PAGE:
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Frequency counter questions - calibration?

Discussion in 'General Technical Questions and Answers' started by KV4JW, Nov 8, 2018.

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  1. KV4JW

    KV4JW Ham Member QRZ Page

    Picked up a "CB radio" type frequency counter ($5 yard sale score!) with an RCA jack on the back and I'd like to use it for some light testing, etc.

    I'm doubting the accuracy of the frequency counter though. I mean, it's in excellent condition, but it's an unknown piece of equipment.. There IS a calibration adjustment inside the FC, but I'm unsure how I could actually generate a test frequency in which to calibrate the FC against.

    I DO have a BK Precision 2005B analog signal generator, the only caveat is, it's analog and unless I have a FC reading it, I have no sure 100% idea of where it's transmitting. I see there's a port to plug in a crystal on the front. I have some junk CB's in the parts bin that I could perhaps rob a crystal out of, would that work, or is that not what that's for?

    I also have an Icom 718 HF rig, would I perhaps be able to transmit a very low power into a dummy load on say, 7.000.00 or 14.000.00 or something and use this to calibrate the FC? I understand I'm not going to obtain a precise calibration other than sending this thing off to a lab or something, or finding someone with a calibrated and highly accurate RF source.. At the same time, I wouldn't expect 100% accuracy from a FC of this design/purpose anyway.
  2. K7TRF

    K7TRF Premium Subscriber QRZ Page

    Can you receive any of the WWV transmissions on your Icom 718?

    If so:
    - Let your rig, generator and counter warm up a while
    - Tune in and then zero beat WWV (e.g. 10.000 MHz), your rig's display may or may not be accurate so focus on the point of zero beat of WWV's carrier whether or not your rig reads exactly 10.000 MHz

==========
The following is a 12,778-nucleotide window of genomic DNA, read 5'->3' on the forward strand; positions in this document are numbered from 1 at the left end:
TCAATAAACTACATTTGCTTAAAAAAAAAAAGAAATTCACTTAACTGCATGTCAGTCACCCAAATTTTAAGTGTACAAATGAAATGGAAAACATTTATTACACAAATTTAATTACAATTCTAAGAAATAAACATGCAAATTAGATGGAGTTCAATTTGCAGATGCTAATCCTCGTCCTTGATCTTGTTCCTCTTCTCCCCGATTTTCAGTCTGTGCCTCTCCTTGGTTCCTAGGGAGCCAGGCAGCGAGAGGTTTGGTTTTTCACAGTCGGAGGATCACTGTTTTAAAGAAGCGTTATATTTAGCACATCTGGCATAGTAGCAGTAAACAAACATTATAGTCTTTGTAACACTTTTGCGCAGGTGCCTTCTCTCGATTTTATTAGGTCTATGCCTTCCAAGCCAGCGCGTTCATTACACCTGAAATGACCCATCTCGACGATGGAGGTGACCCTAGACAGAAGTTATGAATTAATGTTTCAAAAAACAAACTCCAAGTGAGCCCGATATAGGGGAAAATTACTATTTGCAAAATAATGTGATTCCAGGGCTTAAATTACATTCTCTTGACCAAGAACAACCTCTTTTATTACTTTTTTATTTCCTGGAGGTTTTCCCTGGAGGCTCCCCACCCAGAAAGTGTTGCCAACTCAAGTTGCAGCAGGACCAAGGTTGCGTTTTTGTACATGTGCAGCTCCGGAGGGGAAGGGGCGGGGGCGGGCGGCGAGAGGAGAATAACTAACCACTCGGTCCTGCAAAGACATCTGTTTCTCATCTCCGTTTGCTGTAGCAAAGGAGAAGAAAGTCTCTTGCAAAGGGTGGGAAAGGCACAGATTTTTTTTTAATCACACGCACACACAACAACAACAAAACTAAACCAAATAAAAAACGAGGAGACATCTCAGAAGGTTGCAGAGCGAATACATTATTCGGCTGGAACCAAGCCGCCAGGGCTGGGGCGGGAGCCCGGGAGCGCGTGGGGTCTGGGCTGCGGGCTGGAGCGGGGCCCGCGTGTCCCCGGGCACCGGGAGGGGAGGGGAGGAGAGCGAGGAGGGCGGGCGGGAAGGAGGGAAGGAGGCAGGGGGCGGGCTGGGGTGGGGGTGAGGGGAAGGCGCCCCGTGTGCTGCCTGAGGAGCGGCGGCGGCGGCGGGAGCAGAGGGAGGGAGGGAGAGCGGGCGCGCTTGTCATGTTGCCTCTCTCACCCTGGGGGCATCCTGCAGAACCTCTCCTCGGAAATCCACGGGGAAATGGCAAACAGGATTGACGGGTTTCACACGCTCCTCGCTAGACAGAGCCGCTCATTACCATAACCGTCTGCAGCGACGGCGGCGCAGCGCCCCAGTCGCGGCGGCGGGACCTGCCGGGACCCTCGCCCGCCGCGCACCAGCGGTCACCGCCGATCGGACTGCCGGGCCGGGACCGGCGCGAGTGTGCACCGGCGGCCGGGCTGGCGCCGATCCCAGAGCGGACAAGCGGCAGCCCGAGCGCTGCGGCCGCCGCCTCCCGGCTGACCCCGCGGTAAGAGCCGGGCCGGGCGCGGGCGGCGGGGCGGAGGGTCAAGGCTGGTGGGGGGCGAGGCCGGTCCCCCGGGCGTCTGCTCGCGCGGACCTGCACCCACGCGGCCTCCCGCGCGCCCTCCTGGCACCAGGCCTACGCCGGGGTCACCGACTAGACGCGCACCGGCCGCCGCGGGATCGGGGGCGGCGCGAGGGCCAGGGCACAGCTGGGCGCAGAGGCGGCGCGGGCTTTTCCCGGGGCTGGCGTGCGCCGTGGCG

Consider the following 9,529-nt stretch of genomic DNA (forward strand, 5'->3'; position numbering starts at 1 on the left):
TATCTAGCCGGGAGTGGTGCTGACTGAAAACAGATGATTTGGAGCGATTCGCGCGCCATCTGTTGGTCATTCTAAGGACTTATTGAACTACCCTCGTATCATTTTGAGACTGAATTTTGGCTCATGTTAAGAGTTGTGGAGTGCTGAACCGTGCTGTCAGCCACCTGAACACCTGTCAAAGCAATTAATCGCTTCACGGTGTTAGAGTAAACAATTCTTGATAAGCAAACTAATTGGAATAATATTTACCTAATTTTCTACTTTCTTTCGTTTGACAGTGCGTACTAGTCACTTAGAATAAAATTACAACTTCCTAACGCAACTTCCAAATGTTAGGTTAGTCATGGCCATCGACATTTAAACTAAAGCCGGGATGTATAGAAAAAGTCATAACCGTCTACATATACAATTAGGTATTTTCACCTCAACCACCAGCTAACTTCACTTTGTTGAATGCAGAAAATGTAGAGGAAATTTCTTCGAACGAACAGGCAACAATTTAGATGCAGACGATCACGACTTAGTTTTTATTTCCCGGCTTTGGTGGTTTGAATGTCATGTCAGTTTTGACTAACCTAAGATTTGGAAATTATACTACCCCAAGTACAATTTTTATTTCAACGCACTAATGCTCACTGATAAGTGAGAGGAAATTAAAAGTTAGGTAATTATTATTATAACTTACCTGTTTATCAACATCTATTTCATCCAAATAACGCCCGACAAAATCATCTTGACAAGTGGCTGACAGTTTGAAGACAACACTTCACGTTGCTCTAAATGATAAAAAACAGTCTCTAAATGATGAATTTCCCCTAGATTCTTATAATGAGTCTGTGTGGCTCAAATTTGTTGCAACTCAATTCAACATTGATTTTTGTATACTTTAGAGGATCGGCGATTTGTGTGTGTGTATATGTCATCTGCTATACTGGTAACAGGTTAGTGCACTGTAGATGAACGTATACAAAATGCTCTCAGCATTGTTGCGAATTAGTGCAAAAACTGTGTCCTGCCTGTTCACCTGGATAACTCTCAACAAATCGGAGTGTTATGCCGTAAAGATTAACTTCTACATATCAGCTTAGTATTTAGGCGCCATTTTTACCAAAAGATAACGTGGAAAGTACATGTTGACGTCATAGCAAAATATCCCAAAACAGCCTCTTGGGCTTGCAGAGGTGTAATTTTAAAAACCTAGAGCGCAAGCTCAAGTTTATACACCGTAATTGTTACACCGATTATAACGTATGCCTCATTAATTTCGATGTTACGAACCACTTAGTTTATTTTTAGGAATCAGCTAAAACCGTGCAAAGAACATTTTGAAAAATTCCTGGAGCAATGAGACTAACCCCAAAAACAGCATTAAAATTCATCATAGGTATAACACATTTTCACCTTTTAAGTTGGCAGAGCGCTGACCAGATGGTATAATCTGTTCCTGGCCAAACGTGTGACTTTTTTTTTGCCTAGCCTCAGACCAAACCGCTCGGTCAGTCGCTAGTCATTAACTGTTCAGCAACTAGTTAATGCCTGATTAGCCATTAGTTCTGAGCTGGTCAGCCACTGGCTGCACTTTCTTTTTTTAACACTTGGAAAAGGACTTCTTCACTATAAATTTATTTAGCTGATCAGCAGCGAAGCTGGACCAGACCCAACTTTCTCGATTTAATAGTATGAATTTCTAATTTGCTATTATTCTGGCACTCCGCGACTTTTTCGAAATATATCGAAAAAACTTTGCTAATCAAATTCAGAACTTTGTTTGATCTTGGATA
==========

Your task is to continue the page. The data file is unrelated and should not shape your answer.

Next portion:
- Loosely couple your signal generator to your rig (or directly couple the gen to the antenna port with sufficient attenuation or a low enough generator output)
    - Tune your generator frequency for a zero beat without retuning the receiver
    - Test and or adjust your frequency counter to match the frequency (e.g. 10.000 MHz)

    If your rig doesn't have WWV support then you can use other known transmissions (the maritime net on 14.300 or one of the 40m shortwave stations can get you pretty close but a standard like WWV is much better).
    WD4IGX and KV4JW like this.
  3. KV6O

    KV6O Ham Member QRZ Page

    You're on the right track in thinking. To calibrate your counter, you need a reference. You can buy a 10Mhz reference that is generally more than good enough for ham use for not much. Barring that, you can use a known good radio to act as a reference, or to transfer the "better" reference. I'd see how your 718 is performing against WWV, and calibrate it if possible. Then, you can use it as you mention (into a dummy load) to provide the reference that you calibrate your counter to.

    There are several pitfalls in this method, but it probably good enough to get you within +/- 25Hz or so, better if your careful. A cheap frequency counter might not even have that resolution, or stability to begin with, so probably "good enough".
    KV4JW likes this.
  4. KV4JW

    KV4JW Ham Member QRZ Page

    I'll try this this evening. I've never tried to receive WWV, but it's certainly worth a shot, and free.